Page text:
Biden admits likely defeat on partisan voting bills after moderate Dems reject blowing up filibuster

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President Biden on Thursday admitted that his effort to blow up the filibuster and rewrite the nation’s voting laws faced certain defeat, but he pledged to continue fighting.

Mr. Biden, fresh off lobbying senators in-person during a Democratic caucus meeting, said it was unlikely they would heed his call to jettison the filibuster.

“The honest to God answer is I don’t know whether we can get this done,” said the president. “But one thing for certain, like every other major civil rights bill that came along if we miss the first time, we can come back and try it a second time.”

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It became clear to Mr. Biden that he didn’t have all 50 Senate Democrats on board with changing the rules. He needed complete unity among his Democrats.

The filibuster, which requires 60 votes to advance most legislation and has been used by Republicans repeatedly to block the Democrats’ overhaul of U.S. election laws.

Mr. Biden said it was necessary to deploy the so-called “nuclear option” and blow up the longstanding rules because of new election laws in GOP-run states, which Democrats disenfranchise Black voters and other minorities.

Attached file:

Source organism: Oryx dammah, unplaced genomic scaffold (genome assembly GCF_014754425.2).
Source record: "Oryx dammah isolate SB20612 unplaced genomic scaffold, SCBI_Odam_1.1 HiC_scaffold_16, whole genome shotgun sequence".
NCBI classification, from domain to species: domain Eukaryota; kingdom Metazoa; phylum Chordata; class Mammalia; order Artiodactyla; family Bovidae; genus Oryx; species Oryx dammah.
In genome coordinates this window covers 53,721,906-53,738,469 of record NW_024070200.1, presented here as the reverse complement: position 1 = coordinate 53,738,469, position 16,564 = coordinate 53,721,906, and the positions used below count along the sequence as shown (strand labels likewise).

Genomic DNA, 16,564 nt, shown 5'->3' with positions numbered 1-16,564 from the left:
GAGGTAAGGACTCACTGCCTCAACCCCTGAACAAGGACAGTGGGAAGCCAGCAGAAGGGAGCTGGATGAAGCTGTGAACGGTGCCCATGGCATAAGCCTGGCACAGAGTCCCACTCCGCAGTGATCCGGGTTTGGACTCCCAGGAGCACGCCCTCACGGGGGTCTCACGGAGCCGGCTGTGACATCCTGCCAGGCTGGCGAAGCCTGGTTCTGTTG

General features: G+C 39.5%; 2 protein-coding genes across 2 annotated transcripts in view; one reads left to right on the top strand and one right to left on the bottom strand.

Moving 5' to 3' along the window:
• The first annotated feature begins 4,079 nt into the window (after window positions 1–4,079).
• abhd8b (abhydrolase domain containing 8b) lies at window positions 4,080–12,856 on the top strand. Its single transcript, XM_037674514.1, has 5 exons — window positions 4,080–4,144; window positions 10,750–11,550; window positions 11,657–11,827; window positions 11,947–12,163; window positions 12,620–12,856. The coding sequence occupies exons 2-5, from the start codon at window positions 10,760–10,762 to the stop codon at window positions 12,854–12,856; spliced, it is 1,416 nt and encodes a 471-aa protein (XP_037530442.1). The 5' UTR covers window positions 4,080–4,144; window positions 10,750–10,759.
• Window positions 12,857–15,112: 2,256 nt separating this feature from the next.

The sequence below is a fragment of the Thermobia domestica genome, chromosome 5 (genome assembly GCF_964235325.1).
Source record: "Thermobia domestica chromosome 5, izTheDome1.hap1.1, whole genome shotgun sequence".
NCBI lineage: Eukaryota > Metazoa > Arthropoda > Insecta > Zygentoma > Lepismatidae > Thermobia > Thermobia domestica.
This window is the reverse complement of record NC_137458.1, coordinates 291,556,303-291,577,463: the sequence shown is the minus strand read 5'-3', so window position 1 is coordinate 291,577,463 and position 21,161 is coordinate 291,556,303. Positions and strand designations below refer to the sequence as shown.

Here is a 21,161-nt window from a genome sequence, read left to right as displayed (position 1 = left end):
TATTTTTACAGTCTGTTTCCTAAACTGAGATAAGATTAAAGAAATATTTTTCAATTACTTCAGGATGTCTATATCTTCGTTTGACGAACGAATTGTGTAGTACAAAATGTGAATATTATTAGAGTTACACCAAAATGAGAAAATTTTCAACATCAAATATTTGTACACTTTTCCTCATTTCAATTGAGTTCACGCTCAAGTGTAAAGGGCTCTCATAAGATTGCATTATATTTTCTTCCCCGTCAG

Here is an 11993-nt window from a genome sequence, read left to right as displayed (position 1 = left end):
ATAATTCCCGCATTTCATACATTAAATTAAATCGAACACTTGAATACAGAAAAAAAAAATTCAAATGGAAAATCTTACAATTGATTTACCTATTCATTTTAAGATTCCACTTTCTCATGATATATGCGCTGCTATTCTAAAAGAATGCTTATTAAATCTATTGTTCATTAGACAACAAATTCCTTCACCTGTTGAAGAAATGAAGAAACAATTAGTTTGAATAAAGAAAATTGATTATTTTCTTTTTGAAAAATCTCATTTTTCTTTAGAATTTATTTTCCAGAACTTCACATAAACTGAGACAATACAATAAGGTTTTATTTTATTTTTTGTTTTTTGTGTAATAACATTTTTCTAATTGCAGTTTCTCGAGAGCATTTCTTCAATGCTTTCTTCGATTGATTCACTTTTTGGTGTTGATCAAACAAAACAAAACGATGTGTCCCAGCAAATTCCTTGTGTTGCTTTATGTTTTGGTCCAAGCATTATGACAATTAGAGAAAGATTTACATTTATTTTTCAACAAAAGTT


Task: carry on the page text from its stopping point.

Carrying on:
“We miss this time then the state legislative bodies continue to change the law, not as to who can vote, but who gets to count the vote. It’s about election subversion,” he said. “That’s what makes this so different than anything else we’ve ever done.”

Republicans defend the state laws as measures that secure elections including voter ID laws and restrictions on mail-in ballots. They say the Democrats’ bill would nationalize elections and is designed to give Democrats an edge at the ballot box.

Mr. Biden pledged that he would continue championing federal legislation to abrogate the laws in GOP-run states.

“I don’t know that we can get it done,” said Mr. Biden. “But I know one thing, as long as I have a breath in me, as long as I’m in the White House, as long as I’m engaged at all, I’m going to be fighting to change the way these legislatures have moved.”

Shortly before Mr. Biden with the Democratic caucus to plead his case, Sen. Kyrsten Sinema reasserted her opposition to gutting the filibuster. Ms. Sinema, a moderate Arizona Democrat, argued that to scrap the 60-vote threshold would do little to cure the “disease of division.”

“There is no need for me to restate my long-standing support for the 60 vote threshold to pass legislation,” she said. “Eliminating the 60-vote threshold will simply guarantee that we lose a critical tool that we need to safeguard our democracy.”

Ms. Sinema’s opposition kills any hope Mr. Biden had for blowing up the filibuster as the maneuver would need the support of all 50 Senate Democrats.

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